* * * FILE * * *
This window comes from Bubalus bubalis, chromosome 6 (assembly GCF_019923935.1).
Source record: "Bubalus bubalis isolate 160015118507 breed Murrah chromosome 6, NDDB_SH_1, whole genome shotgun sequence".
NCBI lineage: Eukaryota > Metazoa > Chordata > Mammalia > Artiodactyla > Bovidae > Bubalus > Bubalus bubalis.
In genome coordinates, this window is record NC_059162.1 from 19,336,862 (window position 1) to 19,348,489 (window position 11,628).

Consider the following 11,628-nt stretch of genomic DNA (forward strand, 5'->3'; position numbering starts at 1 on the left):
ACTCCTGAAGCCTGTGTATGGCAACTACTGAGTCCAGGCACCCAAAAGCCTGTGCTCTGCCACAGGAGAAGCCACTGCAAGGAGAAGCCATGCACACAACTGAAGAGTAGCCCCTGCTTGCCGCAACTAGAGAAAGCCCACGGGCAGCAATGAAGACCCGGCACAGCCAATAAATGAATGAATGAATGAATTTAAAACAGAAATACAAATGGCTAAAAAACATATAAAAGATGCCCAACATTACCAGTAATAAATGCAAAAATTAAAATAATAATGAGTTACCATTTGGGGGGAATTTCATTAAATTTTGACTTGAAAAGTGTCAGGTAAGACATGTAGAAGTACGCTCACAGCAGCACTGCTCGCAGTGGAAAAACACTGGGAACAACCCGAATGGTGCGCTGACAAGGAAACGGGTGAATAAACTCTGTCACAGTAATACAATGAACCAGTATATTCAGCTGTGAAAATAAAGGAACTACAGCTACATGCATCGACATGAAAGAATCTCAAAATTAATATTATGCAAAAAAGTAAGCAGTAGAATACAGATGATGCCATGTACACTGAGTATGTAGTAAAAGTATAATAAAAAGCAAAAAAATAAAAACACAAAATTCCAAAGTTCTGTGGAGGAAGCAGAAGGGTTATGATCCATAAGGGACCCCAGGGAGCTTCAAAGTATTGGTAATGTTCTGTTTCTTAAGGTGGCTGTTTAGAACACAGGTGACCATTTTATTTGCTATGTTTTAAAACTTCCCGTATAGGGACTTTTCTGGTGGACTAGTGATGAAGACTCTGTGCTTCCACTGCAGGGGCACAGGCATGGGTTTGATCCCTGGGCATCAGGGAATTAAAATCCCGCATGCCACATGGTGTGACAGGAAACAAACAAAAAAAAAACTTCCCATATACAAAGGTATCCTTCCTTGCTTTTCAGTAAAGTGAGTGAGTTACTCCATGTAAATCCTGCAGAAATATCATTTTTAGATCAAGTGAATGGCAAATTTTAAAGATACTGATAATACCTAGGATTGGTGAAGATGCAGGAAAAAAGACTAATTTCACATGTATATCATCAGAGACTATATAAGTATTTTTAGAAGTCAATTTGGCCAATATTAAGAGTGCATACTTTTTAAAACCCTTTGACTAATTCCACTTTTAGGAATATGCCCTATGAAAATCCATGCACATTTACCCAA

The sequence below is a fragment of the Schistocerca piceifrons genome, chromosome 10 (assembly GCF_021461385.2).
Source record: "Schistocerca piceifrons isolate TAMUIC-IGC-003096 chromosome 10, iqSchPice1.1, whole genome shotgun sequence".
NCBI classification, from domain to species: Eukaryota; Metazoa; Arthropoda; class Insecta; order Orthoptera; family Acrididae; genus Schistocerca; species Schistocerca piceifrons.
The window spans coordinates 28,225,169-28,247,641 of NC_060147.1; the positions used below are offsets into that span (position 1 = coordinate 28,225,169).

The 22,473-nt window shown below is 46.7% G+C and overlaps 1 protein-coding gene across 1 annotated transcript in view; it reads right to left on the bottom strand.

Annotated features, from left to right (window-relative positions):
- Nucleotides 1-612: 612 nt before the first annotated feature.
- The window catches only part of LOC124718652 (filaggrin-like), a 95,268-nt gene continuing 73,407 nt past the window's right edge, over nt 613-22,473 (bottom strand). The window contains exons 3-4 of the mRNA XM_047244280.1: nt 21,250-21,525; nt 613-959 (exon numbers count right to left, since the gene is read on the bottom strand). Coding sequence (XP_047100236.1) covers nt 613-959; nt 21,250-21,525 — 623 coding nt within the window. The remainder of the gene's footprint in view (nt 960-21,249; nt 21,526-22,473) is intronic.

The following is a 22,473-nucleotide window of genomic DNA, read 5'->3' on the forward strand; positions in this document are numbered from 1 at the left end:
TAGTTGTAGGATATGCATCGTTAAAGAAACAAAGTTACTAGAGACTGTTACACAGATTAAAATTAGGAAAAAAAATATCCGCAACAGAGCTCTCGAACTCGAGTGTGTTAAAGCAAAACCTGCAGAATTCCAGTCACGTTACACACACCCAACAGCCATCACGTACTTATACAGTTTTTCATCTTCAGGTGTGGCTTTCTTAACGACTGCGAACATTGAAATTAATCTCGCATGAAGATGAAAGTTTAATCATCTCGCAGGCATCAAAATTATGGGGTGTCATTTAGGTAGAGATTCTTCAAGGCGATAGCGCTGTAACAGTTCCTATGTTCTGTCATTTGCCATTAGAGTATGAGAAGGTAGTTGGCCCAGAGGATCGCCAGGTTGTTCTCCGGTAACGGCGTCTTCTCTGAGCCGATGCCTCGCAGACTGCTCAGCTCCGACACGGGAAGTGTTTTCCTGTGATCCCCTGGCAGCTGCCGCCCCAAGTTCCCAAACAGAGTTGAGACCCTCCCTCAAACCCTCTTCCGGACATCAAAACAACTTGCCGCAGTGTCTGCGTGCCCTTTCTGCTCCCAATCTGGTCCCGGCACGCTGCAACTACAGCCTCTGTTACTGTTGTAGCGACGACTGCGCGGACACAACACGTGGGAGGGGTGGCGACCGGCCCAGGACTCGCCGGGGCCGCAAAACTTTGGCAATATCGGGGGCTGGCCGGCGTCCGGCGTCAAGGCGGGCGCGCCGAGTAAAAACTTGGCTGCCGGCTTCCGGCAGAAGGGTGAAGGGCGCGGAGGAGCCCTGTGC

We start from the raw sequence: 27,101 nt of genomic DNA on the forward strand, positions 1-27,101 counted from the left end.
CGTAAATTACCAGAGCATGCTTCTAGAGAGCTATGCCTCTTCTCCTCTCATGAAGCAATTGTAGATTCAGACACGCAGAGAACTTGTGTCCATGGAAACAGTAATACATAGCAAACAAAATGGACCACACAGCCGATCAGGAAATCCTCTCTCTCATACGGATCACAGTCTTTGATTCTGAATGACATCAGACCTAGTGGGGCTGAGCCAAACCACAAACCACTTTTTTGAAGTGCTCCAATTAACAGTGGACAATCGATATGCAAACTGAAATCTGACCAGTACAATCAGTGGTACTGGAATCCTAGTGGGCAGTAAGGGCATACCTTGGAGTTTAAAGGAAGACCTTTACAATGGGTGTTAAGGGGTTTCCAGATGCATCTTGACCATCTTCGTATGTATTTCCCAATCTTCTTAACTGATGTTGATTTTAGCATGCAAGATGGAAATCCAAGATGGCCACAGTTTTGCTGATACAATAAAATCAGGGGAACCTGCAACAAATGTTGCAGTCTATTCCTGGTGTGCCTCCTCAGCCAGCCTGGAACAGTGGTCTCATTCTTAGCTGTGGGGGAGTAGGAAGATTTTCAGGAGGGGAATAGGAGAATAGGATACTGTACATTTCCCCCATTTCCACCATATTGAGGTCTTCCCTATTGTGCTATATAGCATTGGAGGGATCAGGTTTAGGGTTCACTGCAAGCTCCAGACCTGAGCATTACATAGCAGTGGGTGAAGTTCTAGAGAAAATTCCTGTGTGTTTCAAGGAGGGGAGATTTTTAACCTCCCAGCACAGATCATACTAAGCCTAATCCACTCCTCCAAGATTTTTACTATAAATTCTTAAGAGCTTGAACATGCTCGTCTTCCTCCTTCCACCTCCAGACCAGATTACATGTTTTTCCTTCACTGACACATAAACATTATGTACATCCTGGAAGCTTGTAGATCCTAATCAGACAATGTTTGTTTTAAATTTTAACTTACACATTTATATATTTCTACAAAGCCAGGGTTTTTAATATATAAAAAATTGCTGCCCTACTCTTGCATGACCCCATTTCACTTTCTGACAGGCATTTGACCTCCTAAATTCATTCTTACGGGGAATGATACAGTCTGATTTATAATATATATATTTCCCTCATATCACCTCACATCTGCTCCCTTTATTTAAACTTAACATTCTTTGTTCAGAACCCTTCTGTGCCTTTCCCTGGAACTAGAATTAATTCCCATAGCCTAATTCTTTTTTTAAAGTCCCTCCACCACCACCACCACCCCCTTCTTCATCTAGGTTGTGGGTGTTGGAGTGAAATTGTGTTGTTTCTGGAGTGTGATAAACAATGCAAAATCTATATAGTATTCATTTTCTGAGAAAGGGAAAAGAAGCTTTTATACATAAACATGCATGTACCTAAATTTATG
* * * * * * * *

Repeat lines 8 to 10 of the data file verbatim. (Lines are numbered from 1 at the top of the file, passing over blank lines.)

Source record: "Schistocerca piceifrons isolate TAMUIC-IGC-003096 chromosome 10, iqSchPice1.1, whole genome shotgun sequence".
NCBI classification, from domain to species: Eukaryota; Metazoa; Arthropoda; class Insecta; order Orthoptera; family Acrididae; genus Schistocerca; species Schistocerca piceifrons.
The window spans coordinates 28,225,169-28,247,641 of NC_060147.1; the positions used below are offsets into that span (position 1 = coordinate 28,225,169).